How to Start a Lawn from Seed

HomeGardening

  • Author Ricky Luttrell
  • Published March 15, 2021
  • Word count 717

How to Start a Lawn from Seed

Having the most excellent lawn on the block is an award that most homeowners work for years to achieve. If your lawn is unattractive and needs a fresh start, reseeding the lawn may be the best option. Starting from seed will allow a homeowner to choose the variety of grass that best fits the surrounding environment. Seeding a new lawn is an easy project that can improve curb appeal and increase a property's value. With a few easy steps, a yard can have a new lease on life:

Begin the reseeding process at the right time of year

Planting a lawn from seeds will need to be done after the last threat of frost has passed. Grass seed will not germinate in cold weather and can be damaged by freezing temperatures. Consult your growing zone's later frost date and plan to plant after. A general rule of thumb is to wait seven to ten days past the last frost date to plant grass seed. Waiting for the frost threat to pass will ensure that the fruits of your labor will not be killed by cold weather.

Remove existing vegetation, grass, and debris.

Clearing the area of all obstacles is the next step to reseeding a lawn. Remove all pine straw, leaves, and sticks from the site. Using a rake to remove all debris is the easiest and fasted method. Getting rid of vegetation will remove any plants that will compete with freshly planted grass seed. Two weeks before planting, spray any living grass or vegetation with glyphosate. Glyphosate will eliminate any existing plants and will break down before seeds being planted.

Add any fertilizers or soil enhancers.

If the soil suffers from a nutrient deficiency, a homeowner can take steps to improve growing conditions. Applying sulfur or lime will help to adjust the pH of the soil. A simple soil test can determine if any corrective action is needed. Spreading a nitrogen-based fertilizer before planting grass seed will pack the soil with nutrients necessary for germination.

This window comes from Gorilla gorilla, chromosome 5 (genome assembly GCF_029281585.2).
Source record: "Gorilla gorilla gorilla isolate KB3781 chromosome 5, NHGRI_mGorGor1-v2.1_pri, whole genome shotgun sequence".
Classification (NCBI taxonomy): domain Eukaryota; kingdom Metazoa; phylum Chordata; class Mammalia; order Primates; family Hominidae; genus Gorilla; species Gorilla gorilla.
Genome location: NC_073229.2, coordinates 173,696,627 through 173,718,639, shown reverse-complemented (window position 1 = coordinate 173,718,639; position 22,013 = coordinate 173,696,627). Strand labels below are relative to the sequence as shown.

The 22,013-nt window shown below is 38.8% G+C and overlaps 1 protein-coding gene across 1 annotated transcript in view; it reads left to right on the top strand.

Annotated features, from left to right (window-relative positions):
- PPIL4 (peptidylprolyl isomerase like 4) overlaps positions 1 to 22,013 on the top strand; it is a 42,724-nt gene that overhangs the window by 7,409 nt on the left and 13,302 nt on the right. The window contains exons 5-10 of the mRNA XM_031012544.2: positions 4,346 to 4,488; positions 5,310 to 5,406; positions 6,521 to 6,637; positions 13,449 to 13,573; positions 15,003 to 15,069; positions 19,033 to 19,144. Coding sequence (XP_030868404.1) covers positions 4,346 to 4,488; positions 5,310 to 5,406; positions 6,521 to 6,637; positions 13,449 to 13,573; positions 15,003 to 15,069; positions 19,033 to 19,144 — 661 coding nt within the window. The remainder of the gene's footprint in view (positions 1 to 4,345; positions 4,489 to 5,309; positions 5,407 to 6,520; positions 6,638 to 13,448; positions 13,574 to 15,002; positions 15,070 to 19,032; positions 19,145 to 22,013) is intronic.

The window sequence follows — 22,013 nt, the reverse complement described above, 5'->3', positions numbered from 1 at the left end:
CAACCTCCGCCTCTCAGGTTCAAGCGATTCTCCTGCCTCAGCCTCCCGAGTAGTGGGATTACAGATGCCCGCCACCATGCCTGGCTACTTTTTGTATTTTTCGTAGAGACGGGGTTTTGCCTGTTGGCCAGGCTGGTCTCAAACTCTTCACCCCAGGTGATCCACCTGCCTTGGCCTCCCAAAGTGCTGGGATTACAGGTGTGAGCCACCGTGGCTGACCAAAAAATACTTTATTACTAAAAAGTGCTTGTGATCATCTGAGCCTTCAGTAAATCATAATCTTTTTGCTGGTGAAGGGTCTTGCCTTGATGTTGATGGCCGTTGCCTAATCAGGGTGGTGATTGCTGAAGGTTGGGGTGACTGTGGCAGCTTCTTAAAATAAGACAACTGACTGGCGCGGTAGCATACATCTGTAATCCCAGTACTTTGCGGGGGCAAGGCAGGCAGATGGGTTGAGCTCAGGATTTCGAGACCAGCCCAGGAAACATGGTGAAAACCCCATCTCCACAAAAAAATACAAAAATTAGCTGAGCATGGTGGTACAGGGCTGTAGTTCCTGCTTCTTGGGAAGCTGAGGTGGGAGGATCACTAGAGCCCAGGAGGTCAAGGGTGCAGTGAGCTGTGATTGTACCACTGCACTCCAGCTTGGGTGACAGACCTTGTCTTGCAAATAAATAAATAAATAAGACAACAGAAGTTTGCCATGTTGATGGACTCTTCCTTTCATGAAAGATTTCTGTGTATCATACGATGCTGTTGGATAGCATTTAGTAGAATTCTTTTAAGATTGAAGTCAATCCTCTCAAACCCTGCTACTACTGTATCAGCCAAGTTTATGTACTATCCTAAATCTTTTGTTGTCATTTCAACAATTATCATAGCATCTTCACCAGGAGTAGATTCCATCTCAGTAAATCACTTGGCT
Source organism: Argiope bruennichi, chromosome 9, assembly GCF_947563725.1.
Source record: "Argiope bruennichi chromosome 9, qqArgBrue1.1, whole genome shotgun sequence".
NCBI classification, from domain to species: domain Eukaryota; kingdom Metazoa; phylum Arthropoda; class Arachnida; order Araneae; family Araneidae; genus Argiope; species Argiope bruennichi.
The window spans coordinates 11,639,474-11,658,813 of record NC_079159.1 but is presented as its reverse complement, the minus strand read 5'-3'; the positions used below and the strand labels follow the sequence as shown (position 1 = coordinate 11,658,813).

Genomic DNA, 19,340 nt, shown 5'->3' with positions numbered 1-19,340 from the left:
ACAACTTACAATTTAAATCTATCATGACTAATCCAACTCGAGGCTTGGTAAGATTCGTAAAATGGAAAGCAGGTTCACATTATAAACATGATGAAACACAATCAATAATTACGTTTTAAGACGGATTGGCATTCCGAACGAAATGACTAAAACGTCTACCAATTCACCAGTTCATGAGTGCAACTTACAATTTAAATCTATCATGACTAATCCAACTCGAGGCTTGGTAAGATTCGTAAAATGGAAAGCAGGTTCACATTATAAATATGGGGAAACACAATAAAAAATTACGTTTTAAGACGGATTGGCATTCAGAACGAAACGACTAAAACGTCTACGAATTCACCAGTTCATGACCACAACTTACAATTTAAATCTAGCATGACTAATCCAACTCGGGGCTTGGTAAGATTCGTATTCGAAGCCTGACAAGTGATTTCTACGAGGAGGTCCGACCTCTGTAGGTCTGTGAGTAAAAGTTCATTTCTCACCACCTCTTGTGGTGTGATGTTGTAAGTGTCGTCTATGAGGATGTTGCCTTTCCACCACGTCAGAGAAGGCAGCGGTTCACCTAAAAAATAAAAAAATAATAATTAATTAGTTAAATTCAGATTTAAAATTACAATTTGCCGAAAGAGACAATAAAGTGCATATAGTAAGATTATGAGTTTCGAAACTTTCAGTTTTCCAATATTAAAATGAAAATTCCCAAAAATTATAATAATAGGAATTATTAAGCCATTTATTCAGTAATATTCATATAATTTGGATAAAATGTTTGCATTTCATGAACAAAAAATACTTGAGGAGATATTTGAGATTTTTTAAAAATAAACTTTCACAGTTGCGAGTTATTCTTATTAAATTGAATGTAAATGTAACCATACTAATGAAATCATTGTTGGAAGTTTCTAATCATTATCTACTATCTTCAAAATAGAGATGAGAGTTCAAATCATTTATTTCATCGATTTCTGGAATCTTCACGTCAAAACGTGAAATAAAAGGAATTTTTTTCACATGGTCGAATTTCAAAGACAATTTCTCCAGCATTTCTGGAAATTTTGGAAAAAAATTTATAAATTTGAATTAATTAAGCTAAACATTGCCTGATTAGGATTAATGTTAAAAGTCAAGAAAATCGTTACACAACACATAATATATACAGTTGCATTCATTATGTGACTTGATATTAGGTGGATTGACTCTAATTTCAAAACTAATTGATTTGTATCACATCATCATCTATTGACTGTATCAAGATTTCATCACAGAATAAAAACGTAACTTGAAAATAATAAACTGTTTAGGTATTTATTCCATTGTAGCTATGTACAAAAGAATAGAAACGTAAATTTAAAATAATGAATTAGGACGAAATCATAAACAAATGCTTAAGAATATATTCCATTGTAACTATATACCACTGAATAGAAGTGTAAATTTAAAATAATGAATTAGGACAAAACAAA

Level the ground

Level the soil with a gardening rake or shovel. Ensuring a smooth and level surface will help to spread grass seed evenly. Remove any remaining debris before planting as well.

Apply grass seed

Apply the recommended amount of grass seed to the prepared soil. Remember always to follow the manufacturer's application rates. Most application rates are outlines in a per 1,000 square foot rate. Applying coated grass seed is easier and more efficient than an uncoated variety. Depending on the size of the lawn, a hand spreader is usually ample for application.

Cover the seed with soil or sand

Covering the newly applied seed with soil or sand will assist in the germination process. A light layer of soil will help to hydrate the seeds. Keeping seeds hydrated and protected from the elements will pay dividends in the germination process. Covering freshly sown seeds will also prevent them from being blown or washed away by the elements. Predators, such as birds and squirrels, will also be deterred from eating the seeds if they are covered.

Water

Most grass varieties will need to receive between one and two inches of rain per week. Grass seeds are no different. Keeping freshly planted seeds moist is one of the most essential parts of growing a new lawn. Watering multiple times a day will help to hydrate the seeds. If dry or drought conditions persist after planting, the seeds will require increased watering. Most seeds will need intensive watering for at least three weeks post-planting. Do ensure that grass seeds do not sit in excessive amounts of water. Over hydrating seeds can lead to rot and disease.

General maintenance and enjoying the lawn

Most lawns can be trimmed or cut after five to seven weeks have passed. Mowing a newly planted lawn too early can damage the turf and lead to decreased growth rates. Watering schedules can be reduced after the grass' roots have taken hold. Continue to fertilize and apply nutrients to the lawn as prescribes. Homeowners can typically add Pre-emergent and post-emergent products to the lawn after eight weeks of growth. After working to plant a beautiful new property, the most important advice is to enjoy the healthy and happy grass you have created!

With a love of gardening and landscaping, Ricky has always enjoyed sharing gardening advice. Ricky contributes to multiple sites including Lawn and Petal. Ricky enjoys working in his lawn and helping his wife with her annual vegetable garden.

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